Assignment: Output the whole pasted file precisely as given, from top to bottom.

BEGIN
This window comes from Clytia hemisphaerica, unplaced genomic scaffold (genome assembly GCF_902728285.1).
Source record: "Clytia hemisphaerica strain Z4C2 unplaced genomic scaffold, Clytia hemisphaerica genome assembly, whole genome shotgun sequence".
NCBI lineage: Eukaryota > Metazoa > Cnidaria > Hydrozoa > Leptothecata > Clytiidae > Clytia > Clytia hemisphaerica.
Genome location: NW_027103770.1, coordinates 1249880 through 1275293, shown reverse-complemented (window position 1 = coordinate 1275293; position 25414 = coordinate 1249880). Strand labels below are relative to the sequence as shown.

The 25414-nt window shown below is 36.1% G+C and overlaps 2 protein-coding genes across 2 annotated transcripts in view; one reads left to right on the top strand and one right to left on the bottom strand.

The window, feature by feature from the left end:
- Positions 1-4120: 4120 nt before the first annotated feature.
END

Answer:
This window comes from Clytia hemisphaerica, unplaced genomic scaffold (genome assembly GCF_902728285.1).
Source record: "Clytia hemisphaerica strain Z4C2 unplaced genomic scaffold, Clytia hemisphaerica genome assembly, whole genome shotgun sequence".
NCBI lineage: Eukaryota > Metazoa > Cnidaria > Hydrozoa > Leptothecata > Clytiidae > Clytia > Clytia hemisphaerica.
Genome location: NW_027103770.1, coordinates 1249880 through 1275293, shown reverse-complemented (window position 1 = coordinate 1275293; position 25414 = coordinate 1249880). Strand labels below are relative to the sequence as shown.

The 25414-nt window shown below is 36.1% G+C and overlaps 2 protein-coding genes across 2 annotated transcripts in view; one reads left to right on the top strand and one right to left on the bottom strand.

The window, feature by feature from the left end:
- Positions 1-4120: 4120 nt before the first annotated feature.